The Louisville Innovation Summit, is inviting entrepreneurs with products, services or technology benefiting the 50+ market to apply to enter its LIS Innovation Competition Nov. 12 and 13 and compete for a $20,000 grand prize. The entry deadline is Sept. 30.
Aging2.0 will soon also flip the switch for its GENerator, billed as the world’s first generator for startups focused on the 50+ demographic.
It’ll be a six-month program in the San Francisco area connecting entrepreneurs with mentors, customers and capital to help them scale their businesses. The first GENerator class is full, but a second one is expected to begin next summer; look for application information on the Aging2.0 site.
AARP has joined forces with StartUp Health, to create an online and in-person curriculum for digital health entrepreneurs focused on the 50+ market. It’s expected to open in early 2014.
How to Become a Product Tester
If you’re a midlifer who’d like to test not-ready-for-prime-time products to help make them better, I have a couple of suggestions:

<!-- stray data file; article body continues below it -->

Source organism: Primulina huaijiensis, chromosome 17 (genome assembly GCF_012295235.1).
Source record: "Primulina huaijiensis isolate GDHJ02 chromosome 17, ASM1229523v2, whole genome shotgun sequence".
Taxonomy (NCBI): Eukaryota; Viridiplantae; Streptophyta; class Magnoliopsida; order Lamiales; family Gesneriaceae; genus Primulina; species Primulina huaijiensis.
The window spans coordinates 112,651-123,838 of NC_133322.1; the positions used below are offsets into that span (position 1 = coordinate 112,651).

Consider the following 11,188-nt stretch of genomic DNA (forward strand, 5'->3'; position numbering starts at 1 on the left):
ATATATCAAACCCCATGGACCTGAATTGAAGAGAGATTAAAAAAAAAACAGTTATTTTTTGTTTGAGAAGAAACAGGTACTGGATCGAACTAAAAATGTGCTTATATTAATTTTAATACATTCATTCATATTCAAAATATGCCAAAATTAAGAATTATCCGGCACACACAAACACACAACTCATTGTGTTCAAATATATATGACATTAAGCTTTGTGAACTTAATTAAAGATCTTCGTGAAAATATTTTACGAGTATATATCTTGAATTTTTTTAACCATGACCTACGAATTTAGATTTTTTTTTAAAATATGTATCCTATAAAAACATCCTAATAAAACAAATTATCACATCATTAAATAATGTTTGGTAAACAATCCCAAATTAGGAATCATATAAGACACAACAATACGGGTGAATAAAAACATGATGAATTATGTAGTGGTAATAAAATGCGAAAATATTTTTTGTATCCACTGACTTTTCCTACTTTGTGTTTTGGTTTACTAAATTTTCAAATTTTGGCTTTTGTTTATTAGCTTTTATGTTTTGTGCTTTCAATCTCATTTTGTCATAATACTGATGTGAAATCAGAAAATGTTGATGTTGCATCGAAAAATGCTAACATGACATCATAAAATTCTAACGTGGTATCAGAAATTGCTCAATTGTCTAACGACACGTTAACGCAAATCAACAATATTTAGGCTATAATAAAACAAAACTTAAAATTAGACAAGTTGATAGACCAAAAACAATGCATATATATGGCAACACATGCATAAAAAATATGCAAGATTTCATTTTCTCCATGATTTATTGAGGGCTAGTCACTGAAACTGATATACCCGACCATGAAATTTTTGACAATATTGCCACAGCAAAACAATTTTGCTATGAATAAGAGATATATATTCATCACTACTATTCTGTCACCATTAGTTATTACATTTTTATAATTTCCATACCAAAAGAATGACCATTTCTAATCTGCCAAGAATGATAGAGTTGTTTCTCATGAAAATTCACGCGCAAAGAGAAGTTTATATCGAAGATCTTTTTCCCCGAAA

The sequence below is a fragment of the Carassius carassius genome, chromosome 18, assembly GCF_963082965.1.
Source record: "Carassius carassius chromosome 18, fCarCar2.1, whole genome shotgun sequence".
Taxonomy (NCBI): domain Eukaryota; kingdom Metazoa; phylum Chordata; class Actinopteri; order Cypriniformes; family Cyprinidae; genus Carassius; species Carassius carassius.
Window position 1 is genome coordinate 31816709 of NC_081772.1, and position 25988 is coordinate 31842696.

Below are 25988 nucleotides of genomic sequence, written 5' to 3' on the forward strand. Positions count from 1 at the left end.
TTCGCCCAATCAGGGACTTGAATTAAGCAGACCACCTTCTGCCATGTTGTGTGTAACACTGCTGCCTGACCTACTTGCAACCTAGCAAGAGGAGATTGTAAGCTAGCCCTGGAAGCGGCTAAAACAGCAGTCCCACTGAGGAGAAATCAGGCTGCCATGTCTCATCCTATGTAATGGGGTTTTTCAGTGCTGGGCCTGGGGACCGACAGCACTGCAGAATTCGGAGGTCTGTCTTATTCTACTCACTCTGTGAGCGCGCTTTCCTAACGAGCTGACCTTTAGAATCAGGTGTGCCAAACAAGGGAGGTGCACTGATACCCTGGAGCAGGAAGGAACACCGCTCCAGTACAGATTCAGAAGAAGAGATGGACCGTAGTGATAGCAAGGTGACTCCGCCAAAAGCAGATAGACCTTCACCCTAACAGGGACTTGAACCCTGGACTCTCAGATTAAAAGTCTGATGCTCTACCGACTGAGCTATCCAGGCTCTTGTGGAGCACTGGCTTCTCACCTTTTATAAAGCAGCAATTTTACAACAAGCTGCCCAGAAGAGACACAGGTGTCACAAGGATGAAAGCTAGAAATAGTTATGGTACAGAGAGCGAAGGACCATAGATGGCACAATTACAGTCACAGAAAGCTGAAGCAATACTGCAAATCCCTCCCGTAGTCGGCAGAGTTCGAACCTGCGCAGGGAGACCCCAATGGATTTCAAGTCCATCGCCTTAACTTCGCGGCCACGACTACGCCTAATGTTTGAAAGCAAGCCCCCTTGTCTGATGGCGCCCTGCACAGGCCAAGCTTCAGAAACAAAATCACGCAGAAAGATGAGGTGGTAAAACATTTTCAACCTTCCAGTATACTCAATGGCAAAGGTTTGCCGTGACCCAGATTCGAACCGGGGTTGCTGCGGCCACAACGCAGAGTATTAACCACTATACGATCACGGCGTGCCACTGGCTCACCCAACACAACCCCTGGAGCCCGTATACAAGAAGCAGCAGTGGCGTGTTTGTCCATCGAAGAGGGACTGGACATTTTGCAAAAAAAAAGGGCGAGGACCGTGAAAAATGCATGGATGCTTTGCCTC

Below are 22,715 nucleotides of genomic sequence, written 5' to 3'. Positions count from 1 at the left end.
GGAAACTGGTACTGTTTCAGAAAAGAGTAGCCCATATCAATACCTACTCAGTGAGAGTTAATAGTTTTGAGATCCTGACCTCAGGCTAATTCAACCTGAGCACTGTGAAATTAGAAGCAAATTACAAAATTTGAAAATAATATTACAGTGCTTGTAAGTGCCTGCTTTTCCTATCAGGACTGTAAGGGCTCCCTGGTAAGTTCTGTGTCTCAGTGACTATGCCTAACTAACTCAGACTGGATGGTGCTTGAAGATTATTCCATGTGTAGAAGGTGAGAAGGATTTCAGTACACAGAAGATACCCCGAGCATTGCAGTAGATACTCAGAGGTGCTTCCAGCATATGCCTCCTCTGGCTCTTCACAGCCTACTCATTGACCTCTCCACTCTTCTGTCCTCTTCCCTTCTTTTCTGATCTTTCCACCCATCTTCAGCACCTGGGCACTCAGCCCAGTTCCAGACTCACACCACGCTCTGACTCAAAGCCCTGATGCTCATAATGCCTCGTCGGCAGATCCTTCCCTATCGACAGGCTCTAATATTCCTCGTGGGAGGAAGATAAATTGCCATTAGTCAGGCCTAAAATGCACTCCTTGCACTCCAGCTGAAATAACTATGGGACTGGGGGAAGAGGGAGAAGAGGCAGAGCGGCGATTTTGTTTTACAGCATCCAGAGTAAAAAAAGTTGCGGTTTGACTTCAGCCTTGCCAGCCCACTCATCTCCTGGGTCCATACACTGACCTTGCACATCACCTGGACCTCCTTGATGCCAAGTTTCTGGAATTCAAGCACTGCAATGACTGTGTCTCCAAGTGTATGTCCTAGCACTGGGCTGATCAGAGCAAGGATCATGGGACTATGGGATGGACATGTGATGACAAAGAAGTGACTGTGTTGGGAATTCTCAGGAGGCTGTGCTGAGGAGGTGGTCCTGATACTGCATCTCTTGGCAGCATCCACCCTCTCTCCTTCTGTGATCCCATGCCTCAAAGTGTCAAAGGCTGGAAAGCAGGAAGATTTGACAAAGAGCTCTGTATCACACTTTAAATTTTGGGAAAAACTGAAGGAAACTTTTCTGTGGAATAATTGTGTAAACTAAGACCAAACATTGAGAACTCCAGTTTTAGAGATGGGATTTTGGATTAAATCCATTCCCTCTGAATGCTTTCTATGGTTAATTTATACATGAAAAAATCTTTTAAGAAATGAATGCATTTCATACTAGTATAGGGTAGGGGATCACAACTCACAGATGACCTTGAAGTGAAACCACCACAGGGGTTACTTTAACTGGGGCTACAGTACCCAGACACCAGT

Sign up to join the Aging2.0 Research Panel of product testers over 50.
Or go to the AARP [email protected]+ National Event and Expo in Atlanta Oct. 3-5, where attendees can watch demos and provide feedback.
At last year’s event, Makowka recalls, a female AARP member saw a presentation for the QMedic fall detection and emergency response wristband/pendant and told the presenter, “If you want women to wear it, you’ll have to glam it up.”
QMedic’s team of MIT engineers told Makowka that “we were thinking all about the technology and not so much about the design.” They’ve since gone back to the drawing board.